The light curves of YY Eri have shown a pattern of variable O'Connell effect with some asymmetry, that is, the system tending to be somewhat brighter at its maximum I (after the primary minimum) than the following peak (maximum II). An inverse O'Connell effect (maximum II brighter than maximum) can be seen in the observations of Müyesseroglu et al. (1990). A figuration of the variable O'Connell effect in V band for this system is shown in Fig. 4, which shows the observations carried out in 1958 by Purgathofer et al. (open circular points), in 1976 by Eaton (solid circular points), in 1984 by us (fork points), in 1988 by Müyesseroglu et al. (solid rhomb points), and in 1990 by Maceroni et al. (open rhomb points). For comparison, all light curves were reduced assuming that they have the same magnitude difference at the phase of 0.5. As shown in Fig. 4, the variation of the O'Connell effect of this system is very obvious and seems to be regular. The regularity of the variation becomes more obvious in Table 5, in which some parameters of the light curves for YY Eri are listed.
|Figure 4: Observed V light curves of YY Eri from 1958 to 1990. To compare, all light curves have been reduced to the same magnitude level at 0.50 of phase|
The photometric solutions of the light curves presented by different authors reveal a constant radius ratio and variable luminosity ratio of the two components for YY Eri. At least there are three sets of solutions obtained by using Wilson-Devinney procedure in the literatures. Some parameters of these solutions are listed in Table 6, where the component radii, r1 and r2 are the geometrical mean of the polar, side and back radii, which were computed ad hoc with the WD code when not given in the original papers. L1 and L2 are relative luminosity of the primary and secondary component in V band, respectively. Dark 1 indicates the solution with a cool spot on the surface of the primary component. Column (=m(max. I) - m(max. II)) in Table 6 gives a measure of the O'Connell effect (i.e. unequal height of the maxima) in V color. The letter N, M or Y indicates the solution by Nesci et al. (1986), by Maceroni et al. (1994) or by us (the present paper), respectively. Comparing the unspotted solution of Nesci et al. with our unspotted solution, the values of r2/r1 from the two solutions are both equal to about 0.66, but the value of L2/L1 from our solution is about 9% larger than that of Nesci et al.'s solution. Moreover, we notice that the difference of the O'Connell effect between the two light curves observed in 1984 and in 1958 is about 0.02 mag in V band. Comparing our solution spotted on the primary component with that of Maceroni et al. also spotted on the primary component, again the values of r2/r1 of the two solutions are both equal to about 0.69, whilst L2/L1 from our solution is about 13% larger than that of Maceroni et al. The difference of the measure of the O'Connell effect between the two light curves observed in 1984 and in 1990 is about 0.03 mag in V band. Therefore, we conclude that the variation of the O'Connell effect of YY Eri may be related with the variation of L2/L1, but is not related with the variation of r2/r1. This suggests that the variation of the O'Connell effect of this system is probably related with activity of spots on one or both components.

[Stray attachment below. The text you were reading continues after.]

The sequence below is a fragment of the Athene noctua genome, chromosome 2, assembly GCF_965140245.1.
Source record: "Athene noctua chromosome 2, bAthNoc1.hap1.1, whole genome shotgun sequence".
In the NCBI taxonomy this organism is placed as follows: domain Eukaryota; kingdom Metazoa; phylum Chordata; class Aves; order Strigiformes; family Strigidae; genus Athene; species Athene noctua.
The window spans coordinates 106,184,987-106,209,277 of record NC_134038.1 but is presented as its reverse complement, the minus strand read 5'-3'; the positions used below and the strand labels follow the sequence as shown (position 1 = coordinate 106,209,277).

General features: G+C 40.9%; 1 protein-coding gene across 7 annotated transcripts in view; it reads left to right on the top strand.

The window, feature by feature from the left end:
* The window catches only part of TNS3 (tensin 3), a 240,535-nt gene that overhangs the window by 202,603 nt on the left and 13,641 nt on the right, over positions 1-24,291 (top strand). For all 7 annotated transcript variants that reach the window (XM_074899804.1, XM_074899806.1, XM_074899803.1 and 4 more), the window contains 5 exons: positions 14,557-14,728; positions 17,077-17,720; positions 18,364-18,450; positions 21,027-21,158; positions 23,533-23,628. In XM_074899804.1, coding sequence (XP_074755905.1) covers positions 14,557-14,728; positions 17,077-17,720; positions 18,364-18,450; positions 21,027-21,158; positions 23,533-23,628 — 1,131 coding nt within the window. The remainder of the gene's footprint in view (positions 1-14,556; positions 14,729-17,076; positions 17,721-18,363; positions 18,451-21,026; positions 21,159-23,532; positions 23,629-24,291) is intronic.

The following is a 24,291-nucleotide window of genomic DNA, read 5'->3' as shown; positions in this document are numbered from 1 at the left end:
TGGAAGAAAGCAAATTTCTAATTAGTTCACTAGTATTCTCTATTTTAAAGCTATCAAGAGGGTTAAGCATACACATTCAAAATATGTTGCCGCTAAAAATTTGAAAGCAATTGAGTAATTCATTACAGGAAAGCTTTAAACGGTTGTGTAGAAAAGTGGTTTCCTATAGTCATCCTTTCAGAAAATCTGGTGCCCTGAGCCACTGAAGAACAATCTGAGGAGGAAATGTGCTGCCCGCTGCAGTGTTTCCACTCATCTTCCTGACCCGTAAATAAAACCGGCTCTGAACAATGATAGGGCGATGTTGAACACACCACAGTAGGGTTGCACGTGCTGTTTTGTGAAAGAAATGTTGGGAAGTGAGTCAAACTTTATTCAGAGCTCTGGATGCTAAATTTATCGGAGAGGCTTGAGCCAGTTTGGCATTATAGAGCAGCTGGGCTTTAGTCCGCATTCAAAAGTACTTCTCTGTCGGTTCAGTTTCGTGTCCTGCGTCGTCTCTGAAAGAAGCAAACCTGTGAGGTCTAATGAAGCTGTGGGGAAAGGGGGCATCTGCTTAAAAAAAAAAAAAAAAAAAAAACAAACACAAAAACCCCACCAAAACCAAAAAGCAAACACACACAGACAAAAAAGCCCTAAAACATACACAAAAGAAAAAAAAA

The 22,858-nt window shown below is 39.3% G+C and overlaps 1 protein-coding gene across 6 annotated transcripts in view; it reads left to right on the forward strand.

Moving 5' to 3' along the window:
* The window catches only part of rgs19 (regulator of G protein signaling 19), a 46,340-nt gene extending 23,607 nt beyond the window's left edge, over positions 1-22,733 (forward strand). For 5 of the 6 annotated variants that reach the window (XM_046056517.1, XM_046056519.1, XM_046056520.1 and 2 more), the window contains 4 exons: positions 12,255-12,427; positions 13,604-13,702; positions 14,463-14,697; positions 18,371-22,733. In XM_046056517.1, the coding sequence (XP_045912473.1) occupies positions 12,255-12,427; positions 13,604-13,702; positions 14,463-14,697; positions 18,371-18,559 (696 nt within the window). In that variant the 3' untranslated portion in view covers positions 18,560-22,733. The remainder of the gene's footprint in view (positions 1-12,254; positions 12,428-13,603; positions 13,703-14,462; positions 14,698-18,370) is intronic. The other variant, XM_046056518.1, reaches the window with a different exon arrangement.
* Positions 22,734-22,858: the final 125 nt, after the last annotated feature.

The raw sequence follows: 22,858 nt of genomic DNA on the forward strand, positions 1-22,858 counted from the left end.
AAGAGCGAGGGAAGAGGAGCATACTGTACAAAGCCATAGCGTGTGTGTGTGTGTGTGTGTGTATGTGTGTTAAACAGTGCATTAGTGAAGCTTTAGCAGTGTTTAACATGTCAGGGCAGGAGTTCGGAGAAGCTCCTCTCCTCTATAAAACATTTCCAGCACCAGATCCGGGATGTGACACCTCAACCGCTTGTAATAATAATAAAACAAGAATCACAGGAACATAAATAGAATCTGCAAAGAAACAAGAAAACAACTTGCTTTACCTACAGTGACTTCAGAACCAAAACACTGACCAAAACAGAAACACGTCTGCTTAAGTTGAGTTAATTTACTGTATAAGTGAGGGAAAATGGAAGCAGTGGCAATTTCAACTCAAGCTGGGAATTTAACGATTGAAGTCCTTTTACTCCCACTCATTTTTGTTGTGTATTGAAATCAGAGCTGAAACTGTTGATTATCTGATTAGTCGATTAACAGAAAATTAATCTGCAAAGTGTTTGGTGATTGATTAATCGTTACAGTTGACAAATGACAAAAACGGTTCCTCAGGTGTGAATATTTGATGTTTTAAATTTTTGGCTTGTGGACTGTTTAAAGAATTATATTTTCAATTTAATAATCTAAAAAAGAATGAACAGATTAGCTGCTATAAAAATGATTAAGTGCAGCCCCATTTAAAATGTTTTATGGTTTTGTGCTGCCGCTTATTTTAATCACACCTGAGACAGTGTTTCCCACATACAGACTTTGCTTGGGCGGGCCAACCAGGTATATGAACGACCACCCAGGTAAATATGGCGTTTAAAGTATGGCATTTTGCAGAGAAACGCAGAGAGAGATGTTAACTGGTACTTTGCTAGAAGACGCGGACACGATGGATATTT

The authors would like to thank Dr. F. Van't Veer for his valuable comments and suggestions on the original version of this paper and Mr. Z. Zhang and Y. Zhang for their assistance in the observations. We would also like to express our gratitude for the support from the Chinese National Science Foundation.
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